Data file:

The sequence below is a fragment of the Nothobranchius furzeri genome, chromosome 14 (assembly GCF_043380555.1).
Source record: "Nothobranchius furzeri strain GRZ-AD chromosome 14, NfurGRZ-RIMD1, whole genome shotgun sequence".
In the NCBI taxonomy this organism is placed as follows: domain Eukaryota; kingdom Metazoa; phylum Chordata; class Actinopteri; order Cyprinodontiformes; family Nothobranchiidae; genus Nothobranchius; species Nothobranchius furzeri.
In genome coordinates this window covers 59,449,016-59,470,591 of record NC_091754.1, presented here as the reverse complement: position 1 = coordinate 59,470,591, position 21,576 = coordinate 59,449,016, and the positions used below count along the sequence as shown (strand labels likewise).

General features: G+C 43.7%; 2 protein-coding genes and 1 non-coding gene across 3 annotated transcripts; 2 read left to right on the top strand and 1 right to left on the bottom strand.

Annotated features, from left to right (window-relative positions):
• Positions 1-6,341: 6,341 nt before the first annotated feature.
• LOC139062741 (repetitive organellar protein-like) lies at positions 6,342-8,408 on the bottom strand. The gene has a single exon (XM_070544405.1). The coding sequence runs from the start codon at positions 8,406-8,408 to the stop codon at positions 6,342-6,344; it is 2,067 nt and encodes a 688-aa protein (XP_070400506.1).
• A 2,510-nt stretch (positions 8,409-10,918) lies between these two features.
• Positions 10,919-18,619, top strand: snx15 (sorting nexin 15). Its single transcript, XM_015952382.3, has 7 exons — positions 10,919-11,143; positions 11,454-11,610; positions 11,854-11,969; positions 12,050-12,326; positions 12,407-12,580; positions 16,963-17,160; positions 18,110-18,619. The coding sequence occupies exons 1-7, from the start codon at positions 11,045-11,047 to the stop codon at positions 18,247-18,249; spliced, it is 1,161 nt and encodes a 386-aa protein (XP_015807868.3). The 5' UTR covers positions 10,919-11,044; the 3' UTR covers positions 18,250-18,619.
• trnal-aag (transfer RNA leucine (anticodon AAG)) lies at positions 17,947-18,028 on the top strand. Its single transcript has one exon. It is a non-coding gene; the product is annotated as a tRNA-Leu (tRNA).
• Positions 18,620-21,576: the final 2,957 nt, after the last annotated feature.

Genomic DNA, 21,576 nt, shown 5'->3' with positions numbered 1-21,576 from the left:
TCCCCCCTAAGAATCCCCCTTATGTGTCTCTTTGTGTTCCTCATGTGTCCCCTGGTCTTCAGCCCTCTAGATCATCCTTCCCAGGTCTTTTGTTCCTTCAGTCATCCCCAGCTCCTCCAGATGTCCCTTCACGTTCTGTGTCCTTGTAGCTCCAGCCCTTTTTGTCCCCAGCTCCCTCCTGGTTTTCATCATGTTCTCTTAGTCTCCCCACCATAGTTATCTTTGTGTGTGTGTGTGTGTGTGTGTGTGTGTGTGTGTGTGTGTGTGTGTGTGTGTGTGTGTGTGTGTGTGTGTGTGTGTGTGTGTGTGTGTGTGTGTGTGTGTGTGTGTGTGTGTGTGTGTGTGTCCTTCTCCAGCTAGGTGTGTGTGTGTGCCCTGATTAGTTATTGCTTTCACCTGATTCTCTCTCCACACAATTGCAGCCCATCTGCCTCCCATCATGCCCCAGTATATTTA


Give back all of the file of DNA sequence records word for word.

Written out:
The sequence below is a fragment of the Nothobranchius furzeri genome, chromosome 14 (assembly GCF_043380555.1).
Source record: "Nothobranchius furzeri strain GRZ-AD chromosome 14, NfurGRZ-RIMD1, whole genome shotgun sequence".
In the NCBI taxonomy this organism is placed as follows: domain Eukaryota; kingdom Metazoa; phylum Chordata; class Actinopteri; order Cyprinodontiformes; family Nothobranchiidae; genus Nothobranchius; species Nothobranchius furzeri.
In genome coordinates this window covers 59,449,016-59,470,591 of record NC_091754.1, presented here as the reverse complement: position 1 = coordinate 59,470,591, position 21,576 = coordinate 59,449,016, and the positions used below count along the sequence as shown (strand labels likewise).

General features: G+C 43.7%; 2 protein-coding genes and 1 non-coding gene across 3 annotated transcripts; 2 read left to right on the top strand and 1 right to left on the bottom strand.

Annotated features, from left to right (window-relative positions):
• Positions 1-6,341: 6,341 nt before the first annotated feature.
• LOC139062741 (repetitive organellar protein-like) lies at positions 6,342-8,408 on the bottom strand. The gene has a single exon (XM_070544405.1). The coding sequence runs from the start codon at positions 8,406-8,408 to the stop codon at positions 6,342-6,344; it is 2,067 nt and encodes a 688-aa protein (XP_070400506.1).
• A 2,510-nt stretch (positions 8,409-10,918) lies between these two features.
• Positions 10,919-18,619, top strand: snx15 (sorting nexin 15). Its single transcript, XM_015952382.3, has 7 exons — positions 10,919-11,143; positions 11,454-11,610; positions 11,854-11,969; positions 12,050-12,326; positions 12,407-12,580; positions 16,963-17,160; positions 18,110-18,619. The coding sequence occupies exons 1-7, from the start codon at positions 11,045-11,047 to the stop codon at positions 18,247-18,249; spliced, it is 1,161 nt and encodes a 386-aa protein (XP_015807868.3). The 5' UTR covers positions 10,919-11,044; the 3' UTR covers positions 18,250-18,619.
• trnal-aag (transfer RNA leucine (anticodon AAG)) lies at positions 17,947-18,028 on the top strand. Its single transcript has one exon. It is a non-coding gene; the product is annotated as a tRNA-Leu (tRNA).
• Positions 18,620-21,576: the final 2,957 nt, after the last annotated feature.

Genomic DNA, 21,576 nt, shown 5'->3' with positions numbered 1-21,576 from the left:
TCCCCCCTAAGAATCCCCCTTATGTGTCTCTTTGTGTTCCTCATGTGTCCCCTGGTCTTCAGCCCTCTAGATCATCCTTCCCAGGTCTTTTGTTCCTTCAGTCATCCCCAGCTCCTCCAGATGTCCCTTCACGTTCTGTGTCCTTGTAGCTCCAGCCCTTTTTGTCCCCAGCTCCCTCCTGGTTTTCATCATGTTCTCTTAGTCTCCCCACCATAGTTATCTTTGTGTGTGTGTGTGTGTGTGTGTGTGTGTGTGTGTGTGTGTGTGTGTGTGTGTGTGTGTGTGTGTGTGTGTGTGTGTGTGTGTGTGTGTGTGTGTGTGTGTGTGTGTGTGTGTGTGTGTGTGTCCTTCTCCAGCTAGGTGTGTGTGTGTGCCCTGATTAGTTATTGCTTTCACCTGATTCTCTCTCCACACAATTGCAGCCCATCTGCCTCCCATCATGCCCCAGTATATTTA